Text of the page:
- The Washington Times - Saturday, November 8, 2008

AVONDALE, Ariz. | Roger Penske introduced Sam Hornish Jr. as his newest NASCAR driver exactly one year ago in a glitzy affair at one of Penske’s dealerships in nearby Scottsdale.

There’s been nothing glamorous about the year since, as Hornish has struggled through a rough rookie season. But as tough as it has been, the three-time Indy Racing League champion insisted Friday he has no plans to follow Dario Franchitti back to open-wheel.

Franchitti waived the flag on his NASCAR career this summer when his Sprint Cup Series team folded because of a lack of sponsorship, and whispers began shortly after that Hornish also would return to IRL.

“I think all of that is basically untrue,” Hornish said at Phoenix International Raceway, where he made his Cup Series debut last season. “I don’t know where we got off on the wrong foot there, but it all started basically when Dario decided to go and run Indy cars and then all the questions started coming on what I was going to do.

“But I’m focused on running here, and I’m focused on trying to be the best Sprint Cup driver I can be. I came over because I wanted the challenge of doing this. I wanted to see it out. I wanted to get to the point where I felt like I could win races.”

Hornish, one of the most successful American drivers in open-wheel history, isn’t close to winning races yet in NASCAR. He had a successful season debut with a 15th-place finish in the Daytona 500, but it has been all downhill since.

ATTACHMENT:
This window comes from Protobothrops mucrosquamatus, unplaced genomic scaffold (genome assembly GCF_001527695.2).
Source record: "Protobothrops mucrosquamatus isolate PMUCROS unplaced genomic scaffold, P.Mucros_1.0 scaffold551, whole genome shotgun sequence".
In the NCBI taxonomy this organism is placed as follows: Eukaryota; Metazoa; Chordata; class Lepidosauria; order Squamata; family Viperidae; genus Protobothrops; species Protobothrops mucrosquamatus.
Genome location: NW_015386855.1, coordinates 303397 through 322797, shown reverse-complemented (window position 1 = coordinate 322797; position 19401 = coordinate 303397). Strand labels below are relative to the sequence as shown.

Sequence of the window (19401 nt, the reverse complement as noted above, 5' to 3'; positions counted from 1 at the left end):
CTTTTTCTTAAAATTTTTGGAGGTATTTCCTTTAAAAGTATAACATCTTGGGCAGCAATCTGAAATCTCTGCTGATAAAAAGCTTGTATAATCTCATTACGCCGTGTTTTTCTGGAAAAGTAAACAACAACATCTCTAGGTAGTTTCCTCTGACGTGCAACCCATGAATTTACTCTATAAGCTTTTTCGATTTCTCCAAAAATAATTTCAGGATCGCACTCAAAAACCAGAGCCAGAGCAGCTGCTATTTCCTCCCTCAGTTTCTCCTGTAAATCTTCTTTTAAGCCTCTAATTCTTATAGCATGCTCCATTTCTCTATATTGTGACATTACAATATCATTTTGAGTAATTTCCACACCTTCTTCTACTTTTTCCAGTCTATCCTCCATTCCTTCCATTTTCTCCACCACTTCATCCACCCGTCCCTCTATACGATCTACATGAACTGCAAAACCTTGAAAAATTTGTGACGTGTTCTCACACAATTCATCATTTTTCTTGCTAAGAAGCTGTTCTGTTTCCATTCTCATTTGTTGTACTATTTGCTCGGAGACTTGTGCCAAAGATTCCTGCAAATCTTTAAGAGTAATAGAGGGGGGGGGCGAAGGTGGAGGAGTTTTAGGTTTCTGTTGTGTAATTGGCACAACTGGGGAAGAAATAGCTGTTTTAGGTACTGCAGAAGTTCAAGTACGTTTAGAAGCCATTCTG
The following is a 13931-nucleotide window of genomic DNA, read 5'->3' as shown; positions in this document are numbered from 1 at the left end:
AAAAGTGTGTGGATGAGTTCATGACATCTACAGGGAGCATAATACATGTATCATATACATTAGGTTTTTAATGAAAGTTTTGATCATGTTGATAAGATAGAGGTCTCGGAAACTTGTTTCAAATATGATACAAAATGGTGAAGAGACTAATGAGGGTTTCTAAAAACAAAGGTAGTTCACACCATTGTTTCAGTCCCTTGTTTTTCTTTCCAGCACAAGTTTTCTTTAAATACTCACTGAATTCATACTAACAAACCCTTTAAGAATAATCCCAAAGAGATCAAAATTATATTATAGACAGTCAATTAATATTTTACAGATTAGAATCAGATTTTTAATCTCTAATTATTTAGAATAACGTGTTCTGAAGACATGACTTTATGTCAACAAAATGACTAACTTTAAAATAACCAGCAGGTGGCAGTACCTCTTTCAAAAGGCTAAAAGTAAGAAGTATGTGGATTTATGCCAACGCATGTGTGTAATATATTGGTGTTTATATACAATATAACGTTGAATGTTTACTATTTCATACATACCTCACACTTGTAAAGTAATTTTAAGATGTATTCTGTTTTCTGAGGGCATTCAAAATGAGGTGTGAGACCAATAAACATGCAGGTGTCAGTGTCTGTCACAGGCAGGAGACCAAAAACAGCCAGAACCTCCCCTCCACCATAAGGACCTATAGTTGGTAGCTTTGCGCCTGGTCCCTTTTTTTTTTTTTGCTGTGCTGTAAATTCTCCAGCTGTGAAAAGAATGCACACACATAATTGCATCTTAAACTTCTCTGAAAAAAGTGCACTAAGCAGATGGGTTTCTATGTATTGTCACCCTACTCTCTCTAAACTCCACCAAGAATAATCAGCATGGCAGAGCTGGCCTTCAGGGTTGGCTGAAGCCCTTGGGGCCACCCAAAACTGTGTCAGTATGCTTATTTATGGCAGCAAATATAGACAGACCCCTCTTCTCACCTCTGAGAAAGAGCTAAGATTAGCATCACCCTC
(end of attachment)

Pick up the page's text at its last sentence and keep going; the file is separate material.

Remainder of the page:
The No. 77 Dodge fell out of the top 35 in points, forcing Hornish to qualify his car on speed each week, and he failed to make the cut last month at Talladega. A 13th-place finish at Charlotte in May was his best showing of the season, and he has led only two laps all year.

It’s a far cry from his open-wheel days, when Hornish won the 2006 Indianapolis 500 and 18 other races in 116 starts. But he and Penske felt Hornish had accomplished all he could in the IRL, and NASCAR offered a fresh change. It didn’t hurt that Penske needed a driver as he expanded his NASCAR team to three cars.

The transition wasn’t exactly smooth. Hornish failed to qualify for the first six Cup races he attempted, finally breaking through in this race last year. But he finished 30th at Phoenix and was 37th the next week at Homestead for an unimpressive two-race showing.

Run at the back of the field is a bit strange for Hornish, but he insisted he’s had his share of struggles during his career. After blazing to several wins as a youngster on dirt ovals, his father moved him up to asphalt road courses as a new challenge.

“The first five or six races, I didn’t finish on the lead lap and for go-kart sprint races, that’s saying something to not finish on the lead lap,” Hornish said. “Then when we got to the point to win there, we started doing the national stuff. It was always about moving up and doing something bigger. I’ve had a lot of struggles in my career, just didn’t have so many of them when I was running in the Indy cars.”

Penske could have an open IRL seat next season depending on how Helio Castroneves’ federal tax evasion charges are resolved. But Hornish said there has been no discussion with Penske about that issue.

“We’ve talked limitedly about Helio’s situation but never really talked anything about me coming back over there,” he said. “I don’t think it’s in his mind at all to have me go back over there. I think he’s invested a lot of time and money in seeing this through.”

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